Current statistics released by Ofsted show that 9 out of 10 primary schools were rated as good or outstanding but 8 out of 10 of their secondary counterparts receive the same level.
The significance of the apparent drop in quality may be misinterpreted in part due to the relative difference in size of primaries as compared with the secondary schools. It stands to reason that smaller establishments have a greater ability to deliver better quality of education. The larger secondary schools have a larger number of students to cover and a larger number of children so a direct comparison between different levels of education might lack merit. The transition between phases of education is important and a marked decrease in the quality and rating of a school as a child goes through the education system may have a detrimental impact on their progress.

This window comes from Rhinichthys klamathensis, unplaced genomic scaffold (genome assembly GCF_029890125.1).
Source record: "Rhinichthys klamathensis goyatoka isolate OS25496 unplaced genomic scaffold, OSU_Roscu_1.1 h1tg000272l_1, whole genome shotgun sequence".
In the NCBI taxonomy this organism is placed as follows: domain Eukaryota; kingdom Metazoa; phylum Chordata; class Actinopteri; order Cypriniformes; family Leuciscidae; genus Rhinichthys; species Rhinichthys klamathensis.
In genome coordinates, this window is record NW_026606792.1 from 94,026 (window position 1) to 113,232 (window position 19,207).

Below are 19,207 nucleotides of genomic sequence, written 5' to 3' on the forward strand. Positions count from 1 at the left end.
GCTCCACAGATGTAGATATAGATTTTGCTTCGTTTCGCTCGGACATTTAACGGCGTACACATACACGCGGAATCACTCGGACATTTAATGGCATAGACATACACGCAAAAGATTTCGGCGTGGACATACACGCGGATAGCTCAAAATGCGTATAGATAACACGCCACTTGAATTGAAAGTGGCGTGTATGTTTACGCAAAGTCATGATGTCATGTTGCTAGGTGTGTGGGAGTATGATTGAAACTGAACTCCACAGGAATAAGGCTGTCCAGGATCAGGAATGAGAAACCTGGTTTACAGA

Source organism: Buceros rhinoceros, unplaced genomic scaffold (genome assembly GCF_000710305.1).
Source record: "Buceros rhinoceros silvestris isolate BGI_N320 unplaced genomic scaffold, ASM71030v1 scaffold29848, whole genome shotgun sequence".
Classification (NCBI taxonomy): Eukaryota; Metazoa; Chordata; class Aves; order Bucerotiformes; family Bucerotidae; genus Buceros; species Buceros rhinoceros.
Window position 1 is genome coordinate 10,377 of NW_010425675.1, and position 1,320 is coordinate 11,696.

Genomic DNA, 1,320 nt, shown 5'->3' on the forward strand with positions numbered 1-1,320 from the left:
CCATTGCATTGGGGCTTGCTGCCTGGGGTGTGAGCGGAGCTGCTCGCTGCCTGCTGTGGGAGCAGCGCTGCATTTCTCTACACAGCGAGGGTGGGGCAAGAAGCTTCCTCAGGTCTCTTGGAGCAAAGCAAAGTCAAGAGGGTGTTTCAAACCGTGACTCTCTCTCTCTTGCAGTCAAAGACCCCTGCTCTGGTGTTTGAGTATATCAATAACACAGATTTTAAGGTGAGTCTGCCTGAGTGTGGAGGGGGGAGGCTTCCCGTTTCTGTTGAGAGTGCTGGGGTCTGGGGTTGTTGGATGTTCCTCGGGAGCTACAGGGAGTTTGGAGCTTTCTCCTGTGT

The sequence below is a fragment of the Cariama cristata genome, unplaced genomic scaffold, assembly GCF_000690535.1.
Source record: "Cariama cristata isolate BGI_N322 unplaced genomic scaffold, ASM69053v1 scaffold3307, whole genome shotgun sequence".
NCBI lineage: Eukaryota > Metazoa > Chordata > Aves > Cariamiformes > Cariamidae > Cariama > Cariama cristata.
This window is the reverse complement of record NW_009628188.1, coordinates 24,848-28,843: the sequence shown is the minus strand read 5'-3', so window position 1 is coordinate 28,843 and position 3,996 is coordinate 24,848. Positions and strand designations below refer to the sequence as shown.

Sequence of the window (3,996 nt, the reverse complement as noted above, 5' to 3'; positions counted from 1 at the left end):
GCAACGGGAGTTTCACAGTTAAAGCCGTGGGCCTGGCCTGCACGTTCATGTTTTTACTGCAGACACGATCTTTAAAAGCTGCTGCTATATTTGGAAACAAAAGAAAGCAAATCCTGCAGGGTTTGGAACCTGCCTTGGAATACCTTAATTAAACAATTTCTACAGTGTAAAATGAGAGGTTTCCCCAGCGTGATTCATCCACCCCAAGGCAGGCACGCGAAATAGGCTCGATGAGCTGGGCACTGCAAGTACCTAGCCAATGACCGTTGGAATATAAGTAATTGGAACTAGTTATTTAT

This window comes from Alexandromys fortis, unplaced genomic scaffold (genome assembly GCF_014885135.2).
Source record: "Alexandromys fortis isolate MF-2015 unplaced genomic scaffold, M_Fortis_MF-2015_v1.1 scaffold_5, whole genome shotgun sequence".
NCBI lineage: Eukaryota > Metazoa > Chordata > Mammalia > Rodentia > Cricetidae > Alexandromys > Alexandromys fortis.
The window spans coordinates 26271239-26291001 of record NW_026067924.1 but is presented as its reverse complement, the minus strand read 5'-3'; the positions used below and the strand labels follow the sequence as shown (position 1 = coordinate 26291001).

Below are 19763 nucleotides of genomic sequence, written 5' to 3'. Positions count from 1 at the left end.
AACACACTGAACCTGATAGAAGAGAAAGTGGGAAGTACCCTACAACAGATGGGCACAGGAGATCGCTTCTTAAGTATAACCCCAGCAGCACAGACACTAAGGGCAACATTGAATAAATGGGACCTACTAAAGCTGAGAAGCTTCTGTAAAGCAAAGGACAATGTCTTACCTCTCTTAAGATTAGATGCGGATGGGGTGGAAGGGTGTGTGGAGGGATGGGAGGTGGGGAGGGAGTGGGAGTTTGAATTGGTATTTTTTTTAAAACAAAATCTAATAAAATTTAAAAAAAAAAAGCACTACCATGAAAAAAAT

Additionally it has been found that local authority run primary schools were more often rated good or outstanding than their academy counterparts. The Government have been pushing for more primary schools to turn to academies with the figure currently standing at 20% out of local authority control.
Despite the apparent gap in quality between primaries and secondaries the statistics are still largely positive with nearly 9 in 10 of schools being rated at least good. The quality retained within local authority operated primary schools is a testament to the good practice built up which seems to be prevailing over their newer academy counterparts. It is hoped that improvements continue to reduce the chance of children attending schools rated below good in the years to come.